Wednesday, August 26, 2015

The Martian by Andy Weir






Astronaut Mark Watney is stranded on Mars and may be the first person to die there.  He's stranded, completely alone, and has no way to contact Earth to let them know he's alive.  Drawing on his ingenuity, engineering skills, and just plain determination to survive, he tries to think his way through each calamity, one step at a time.  One thing is sure, he just will not give up.  They made a movie from this book already in which Matt Damon stars.  The movie has been called Apollo 13 meets Cast Away.  One thing I remember thinking as I read the book was how did the author manage to fact check this book (which is full of science and math and facts about Mars)? Does he have friends at NASA or JPL? How can you confirm its accuracy? Apparently that was very important to Weir as well. This confessed space nerd even wrote a computer program to make the science as real as possible.  And you can certainly see how this authenticity added to the edge of your seat feel to the book.  And even I, someone who hates math, can see the importance of it to the survival of our species in this man against the elements story.  This book was a really fun read, well written, fast paced, and leaving you marveling at the resilience of the human spirit.

Tuesday, May 19, 2015

Here if you Need Me by Kate Braestrup


A beautifully written account of a woman's journey through grief to connect with her faith and to ultimately find happiness.  In the wake of her husband's death she pursues his dream of becoming a minister, and ultimately finds her calling as a chaplain to search-and-rescue workers.  A deeply moving and uplifting story of finding God through helping others and of the small miracles that happen every day when a heart is grateful and love is practiced faithfully.  Very tender hearted and funny, you don't have to share her faith to be moved by her writing and the struggles she overcomes.  A touching and affecting read.

Saturday, March 21, 2015

Epitaph by Mary Doria Russell





In this continuation of the story she began in Doc, Mary Doria Russell presents her richly detailed and meticulously researched presentation of the gunfight at the O.K. Corral, and the beginning of the mythology that surrounds it to this day.  Her characterization of these men and the times they lived in within her narrative is so rich that you feel like you are right in the middle of all the action.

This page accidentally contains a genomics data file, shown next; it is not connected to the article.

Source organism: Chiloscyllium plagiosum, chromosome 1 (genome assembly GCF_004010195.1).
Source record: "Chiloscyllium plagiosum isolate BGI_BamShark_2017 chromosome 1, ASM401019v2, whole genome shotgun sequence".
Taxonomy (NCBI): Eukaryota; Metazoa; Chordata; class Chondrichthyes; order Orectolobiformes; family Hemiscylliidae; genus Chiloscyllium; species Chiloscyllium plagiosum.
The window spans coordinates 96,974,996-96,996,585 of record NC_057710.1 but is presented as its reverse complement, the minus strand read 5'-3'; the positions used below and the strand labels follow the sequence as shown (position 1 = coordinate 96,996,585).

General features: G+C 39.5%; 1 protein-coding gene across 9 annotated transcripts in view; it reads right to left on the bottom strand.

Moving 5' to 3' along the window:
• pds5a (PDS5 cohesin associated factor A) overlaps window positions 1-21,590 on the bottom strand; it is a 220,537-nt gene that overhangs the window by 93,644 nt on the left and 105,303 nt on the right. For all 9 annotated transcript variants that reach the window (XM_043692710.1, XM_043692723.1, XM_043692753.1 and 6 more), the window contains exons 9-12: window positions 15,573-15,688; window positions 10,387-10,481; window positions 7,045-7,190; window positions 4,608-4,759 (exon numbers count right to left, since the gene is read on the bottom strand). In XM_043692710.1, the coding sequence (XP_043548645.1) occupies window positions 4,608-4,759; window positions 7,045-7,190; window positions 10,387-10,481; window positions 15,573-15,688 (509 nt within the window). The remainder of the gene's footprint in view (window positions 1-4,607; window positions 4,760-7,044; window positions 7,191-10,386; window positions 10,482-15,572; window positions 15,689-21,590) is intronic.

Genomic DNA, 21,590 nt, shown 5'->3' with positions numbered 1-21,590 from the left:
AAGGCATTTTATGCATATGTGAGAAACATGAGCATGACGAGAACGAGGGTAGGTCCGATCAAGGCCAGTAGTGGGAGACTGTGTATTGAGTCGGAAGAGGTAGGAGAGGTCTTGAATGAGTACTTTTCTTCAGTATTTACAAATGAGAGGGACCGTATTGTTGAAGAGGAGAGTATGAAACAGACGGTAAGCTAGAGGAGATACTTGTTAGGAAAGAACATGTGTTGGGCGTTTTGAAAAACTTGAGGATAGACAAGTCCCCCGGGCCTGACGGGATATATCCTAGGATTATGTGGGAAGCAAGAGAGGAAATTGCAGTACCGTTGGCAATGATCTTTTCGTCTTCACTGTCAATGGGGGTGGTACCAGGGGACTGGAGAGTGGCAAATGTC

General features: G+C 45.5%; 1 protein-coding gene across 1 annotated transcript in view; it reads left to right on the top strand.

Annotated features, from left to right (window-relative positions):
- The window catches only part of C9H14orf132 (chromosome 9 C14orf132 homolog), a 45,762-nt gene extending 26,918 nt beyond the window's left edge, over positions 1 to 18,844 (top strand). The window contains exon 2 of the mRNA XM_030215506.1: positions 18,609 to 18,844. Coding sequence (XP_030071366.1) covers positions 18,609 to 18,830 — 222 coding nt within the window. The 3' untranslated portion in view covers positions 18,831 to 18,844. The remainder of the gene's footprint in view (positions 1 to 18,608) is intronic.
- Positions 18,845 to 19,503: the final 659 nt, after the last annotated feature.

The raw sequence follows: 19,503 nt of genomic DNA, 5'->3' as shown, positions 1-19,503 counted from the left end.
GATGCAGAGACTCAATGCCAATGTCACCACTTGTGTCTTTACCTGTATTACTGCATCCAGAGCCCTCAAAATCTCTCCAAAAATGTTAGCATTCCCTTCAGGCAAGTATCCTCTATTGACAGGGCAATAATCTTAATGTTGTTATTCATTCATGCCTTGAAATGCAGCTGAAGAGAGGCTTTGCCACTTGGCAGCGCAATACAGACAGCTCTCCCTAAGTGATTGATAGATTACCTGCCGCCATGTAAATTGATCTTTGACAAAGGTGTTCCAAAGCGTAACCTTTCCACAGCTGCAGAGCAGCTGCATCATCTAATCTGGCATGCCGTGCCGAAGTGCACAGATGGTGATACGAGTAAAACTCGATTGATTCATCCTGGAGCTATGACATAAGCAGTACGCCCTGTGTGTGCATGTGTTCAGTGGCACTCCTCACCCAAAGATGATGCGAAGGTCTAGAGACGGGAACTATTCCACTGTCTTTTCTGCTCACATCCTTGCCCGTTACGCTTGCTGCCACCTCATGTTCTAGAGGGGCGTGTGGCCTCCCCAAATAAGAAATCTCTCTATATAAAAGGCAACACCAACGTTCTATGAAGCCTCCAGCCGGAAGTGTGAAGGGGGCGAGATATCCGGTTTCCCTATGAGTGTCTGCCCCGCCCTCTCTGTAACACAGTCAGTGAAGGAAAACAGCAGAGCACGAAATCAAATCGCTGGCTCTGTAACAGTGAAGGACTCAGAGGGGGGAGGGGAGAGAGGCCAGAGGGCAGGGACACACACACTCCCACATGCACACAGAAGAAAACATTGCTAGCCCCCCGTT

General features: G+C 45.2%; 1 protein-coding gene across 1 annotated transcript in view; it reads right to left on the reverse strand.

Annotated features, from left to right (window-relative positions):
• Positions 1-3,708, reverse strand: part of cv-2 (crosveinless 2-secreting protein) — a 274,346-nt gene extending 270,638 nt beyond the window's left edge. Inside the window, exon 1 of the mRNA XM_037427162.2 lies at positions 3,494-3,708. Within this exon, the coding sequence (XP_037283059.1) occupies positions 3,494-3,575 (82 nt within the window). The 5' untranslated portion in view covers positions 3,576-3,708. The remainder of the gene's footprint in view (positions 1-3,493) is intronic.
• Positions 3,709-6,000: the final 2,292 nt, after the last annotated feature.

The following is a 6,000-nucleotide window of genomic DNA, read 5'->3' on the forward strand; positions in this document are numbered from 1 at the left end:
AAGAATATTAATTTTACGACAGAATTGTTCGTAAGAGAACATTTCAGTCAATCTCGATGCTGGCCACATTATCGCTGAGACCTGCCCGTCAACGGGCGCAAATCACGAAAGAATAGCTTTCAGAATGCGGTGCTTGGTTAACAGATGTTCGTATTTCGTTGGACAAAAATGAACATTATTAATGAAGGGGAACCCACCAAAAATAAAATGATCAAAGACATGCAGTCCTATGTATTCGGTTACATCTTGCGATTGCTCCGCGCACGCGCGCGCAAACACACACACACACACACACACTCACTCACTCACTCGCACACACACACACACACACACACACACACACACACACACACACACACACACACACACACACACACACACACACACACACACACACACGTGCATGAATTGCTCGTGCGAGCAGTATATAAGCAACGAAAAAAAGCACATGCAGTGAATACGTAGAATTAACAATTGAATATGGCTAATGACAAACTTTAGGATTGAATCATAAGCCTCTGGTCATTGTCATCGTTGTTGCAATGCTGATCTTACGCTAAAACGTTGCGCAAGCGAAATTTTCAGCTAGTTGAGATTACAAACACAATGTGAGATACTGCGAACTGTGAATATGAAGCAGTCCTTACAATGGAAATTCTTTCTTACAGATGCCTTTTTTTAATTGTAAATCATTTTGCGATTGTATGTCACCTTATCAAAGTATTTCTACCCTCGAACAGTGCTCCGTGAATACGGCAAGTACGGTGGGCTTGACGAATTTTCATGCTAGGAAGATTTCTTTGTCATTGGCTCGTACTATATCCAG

It is a story of a divided nation, vicious politics, and a partisan media that rivals that of today.  America in 1881 is shown in all its gritty splendor and you can't tell the good guys and the bad guys from the color of the hat they wear.  To me, the character that really shines in this book (as well as the first book in this series "Doc") is Doc Holliday.  He is such a complex person with so many different sides to his personality and so many diverse talents that I find him quite fascinating.  And the dynamics at work within the Earp brothers and the women who loved them are so interesting as a backdrop for this historical event that we think we know so much about already.

And then there is Wyatt Earp.  A good man who is caught right in the middle of a great tragedy and yet still tries to remain a hero.  When I was growing up I loved watching the TV program, The Life and Legend of Wyatt Earp starring Hugh O'Brien.  I can still sing the theme song..."the west it was lawless but one man was flawless..." 




Luminous and elegant; a compulsively good read.

Friday, March 13, 2015

The Girl on the Train by Paula Hawkins


This book is full of unreliable narrators and not necessarily likable characters.  It is well written and the plot moves along fast enough so that the suspense is maintained, and yet it was ultimately a bit disappointing.  I can't really put my finger on just why, other than the fact that there weren't any characters in it that I could really relate to.  I think if there had been at least one or two it would have made for a better read.  If I was using a 5 star rating, I think I would give this one about a 3.5--interesting and worth reading, just not top of the line (but then again I am a tough reviewer, rarely giving a book 5 stars).

Synopsis:  Rachel takes the same commuter train every morning.  Every day she passes a stretch of cozy suburban homes.  Each day the train stops at a signal that allows her to watch the same couple breakfasting on their deck.   She starts to feel like she knows them, and even assigns them names in her head.  She sees their life as perfect, not unlike hers until just recently.  And then she sees something that shocks her.  As the train moves on from the stop, everything has changed and she is unable to keep it to herself.  She tells the police what she knows and becomes entwined in what happens next, as well as the lives of everyone involved.  Now she is wondering if she has done more harm than good.

So, pick it up and read it and see what you think.   


Thursday, February 19, 2015

Cutting for Stone by Abraham Verghese